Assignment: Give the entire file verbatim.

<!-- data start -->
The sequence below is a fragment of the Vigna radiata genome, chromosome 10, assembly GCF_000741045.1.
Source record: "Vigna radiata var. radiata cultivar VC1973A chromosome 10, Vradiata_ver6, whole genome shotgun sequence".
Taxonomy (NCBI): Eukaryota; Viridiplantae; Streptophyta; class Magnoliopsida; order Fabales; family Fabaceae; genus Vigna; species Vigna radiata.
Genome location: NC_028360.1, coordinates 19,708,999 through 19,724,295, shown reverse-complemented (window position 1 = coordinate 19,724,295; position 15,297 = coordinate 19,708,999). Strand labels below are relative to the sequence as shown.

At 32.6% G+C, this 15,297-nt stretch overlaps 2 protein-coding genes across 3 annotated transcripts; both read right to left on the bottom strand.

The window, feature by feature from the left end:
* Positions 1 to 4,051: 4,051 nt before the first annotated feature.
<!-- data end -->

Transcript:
The sequence below is a fragment of the Vigna radiata genome, chromosome 10, assembly GCF_000741045.1.
Source record: "Vigna radiata var. radiata cultivar VC1973A chromosome 10, Vradiata_ver6, whole genome shotgun sequence".
Taxonomy (NCBI): Eukaryota; Viridiplantae; Streptophyta; class Magnoliopsida; order Fabales; family Fabaceae; genus Vigna; species Vigna radiata.
Genome location: NC_028360.1, coordinates 19,708,999 through 19,724,295, shown reverse-complemented (window position 1 = coordinate 19,724,295; position 15,297 = coordinate 19,708,999). Strand labels below are relative to the sequence as shown.

At 32.6% G+C, this 15,297-nt stretch overlaps 2 protein-coding genes across 3 annotated transcripts; both read right to left on the bottom strand.

The window, feature by feature from the left end:
* Positions 1 to 4,051: 4,051 nt before the first annotated feature.